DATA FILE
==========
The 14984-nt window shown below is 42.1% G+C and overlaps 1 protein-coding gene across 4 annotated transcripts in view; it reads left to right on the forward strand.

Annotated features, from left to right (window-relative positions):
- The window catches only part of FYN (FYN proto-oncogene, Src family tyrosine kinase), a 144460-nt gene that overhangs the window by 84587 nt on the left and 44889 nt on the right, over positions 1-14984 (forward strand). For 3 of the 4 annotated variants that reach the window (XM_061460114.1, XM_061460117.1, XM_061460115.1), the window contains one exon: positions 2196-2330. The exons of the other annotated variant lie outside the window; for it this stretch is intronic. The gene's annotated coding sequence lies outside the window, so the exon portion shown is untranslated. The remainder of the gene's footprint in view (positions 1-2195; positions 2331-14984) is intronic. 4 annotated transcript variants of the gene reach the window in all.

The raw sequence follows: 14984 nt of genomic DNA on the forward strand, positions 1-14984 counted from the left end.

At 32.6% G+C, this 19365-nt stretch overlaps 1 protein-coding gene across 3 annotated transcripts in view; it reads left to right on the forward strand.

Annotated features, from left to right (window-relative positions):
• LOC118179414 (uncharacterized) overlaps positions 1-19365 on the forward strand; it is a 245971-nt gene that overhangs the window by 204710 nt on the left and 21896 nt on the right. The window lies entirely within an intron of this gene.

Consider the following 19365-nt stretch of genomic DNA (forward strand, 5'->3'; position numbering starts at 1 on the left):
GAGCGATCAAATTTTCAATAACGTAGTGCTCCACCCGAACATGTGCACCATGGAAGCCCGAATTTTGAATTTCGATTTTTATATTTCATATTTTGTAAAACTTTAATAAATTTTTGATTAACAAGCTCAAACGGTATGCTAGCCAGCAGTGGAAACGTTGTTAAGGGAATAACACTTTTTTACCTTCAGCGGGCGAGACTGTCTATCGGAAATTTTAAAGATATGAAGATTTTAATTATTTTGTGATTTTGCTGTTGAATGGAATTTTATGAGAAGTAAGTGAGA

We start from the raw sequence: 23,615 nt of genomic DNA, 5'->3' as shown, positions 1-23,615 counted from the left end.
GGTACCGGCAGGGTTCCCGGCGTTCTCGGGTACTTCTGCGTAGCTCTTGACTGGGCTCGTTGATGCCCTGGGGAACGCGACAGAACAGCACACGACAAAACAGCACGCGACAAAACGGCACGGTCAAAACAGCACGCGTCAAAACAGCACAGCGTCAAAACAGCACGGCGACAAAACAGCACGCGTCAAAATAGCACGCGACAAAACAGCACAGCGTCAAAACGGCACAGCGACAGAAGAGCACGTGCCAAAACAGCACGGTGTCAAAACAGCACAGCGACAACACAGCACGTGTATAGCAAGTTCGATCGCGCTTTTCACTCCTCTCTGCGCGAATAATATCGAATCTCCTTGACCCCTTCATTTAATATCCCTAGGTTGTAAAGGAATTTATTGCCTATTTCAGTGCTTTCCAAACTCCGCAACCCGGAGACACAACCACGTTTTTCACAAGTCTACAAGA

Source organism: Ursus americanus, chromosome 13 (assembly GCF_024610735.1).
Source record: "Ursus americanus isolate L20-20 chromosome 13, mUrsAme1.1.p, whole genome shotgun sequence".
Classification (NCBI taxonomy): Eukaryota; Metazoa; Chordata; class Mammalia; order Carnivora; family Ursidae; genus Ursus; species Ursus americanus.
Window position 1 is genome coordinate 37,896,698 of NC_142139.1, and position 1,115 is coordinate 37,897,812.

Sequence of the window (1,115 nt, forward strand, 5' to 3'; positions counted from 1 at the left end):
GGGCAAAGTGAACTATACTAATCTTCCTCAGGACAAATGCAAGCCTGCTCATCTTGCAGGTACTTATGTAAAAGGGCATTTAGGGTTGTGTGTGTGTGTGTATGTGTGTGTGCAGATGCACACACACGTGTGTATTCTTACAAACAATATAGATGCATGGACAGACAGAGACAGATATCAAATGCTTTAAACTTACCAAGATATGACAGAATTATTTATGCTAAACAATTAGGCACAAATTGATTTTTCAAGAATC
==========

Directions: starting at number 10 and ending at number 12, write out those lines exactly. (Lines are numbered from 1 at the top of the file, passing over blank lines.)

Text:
We start from the raw sequence: 23,615 nt of genomic DNA, 5'->3' as shown, positions 1-23,615 counted from the left end.
GGTACCGGCAGGGTTCCCGGCGTTCTCGGGTACTTCTGCGTAGCTCTTGACTGGGCTCGTTGATGCCCTGGGGAACGCGACAGAACAGCACACGACAAAACAGCACGCGACAAAACGGCACGGTCAAAACAGCACGCGTCAAAACAGCACAGCGTCAAAACAGCACGGCGACAAAACAGCACGCGTCAAAATAGCACGCGACAAAACAGCACAGCGTCAAAACGGCACAGCGACAGAAGAGCACGTGCCAAAACAGCACGGTGTCAAAACAGCACAGCGACAACACAGCACGTGTATAGCAAGTTCGATCGCGCTTTTCACTCCTCTCTGCGCGAATAATATCGAATCTCCTTGACCCCTTCATTTAATATCCCTAGGTTGTAAAGGAATTTATTGCCTATTTCAGTGCTTTCCAAACTCCGCAACCCGGAGACACAACCACGTTTTTCACAAGTCTACAAGA

Source organism: Ursus americanus, chromosome 13 (assembly GCF_024610735.1).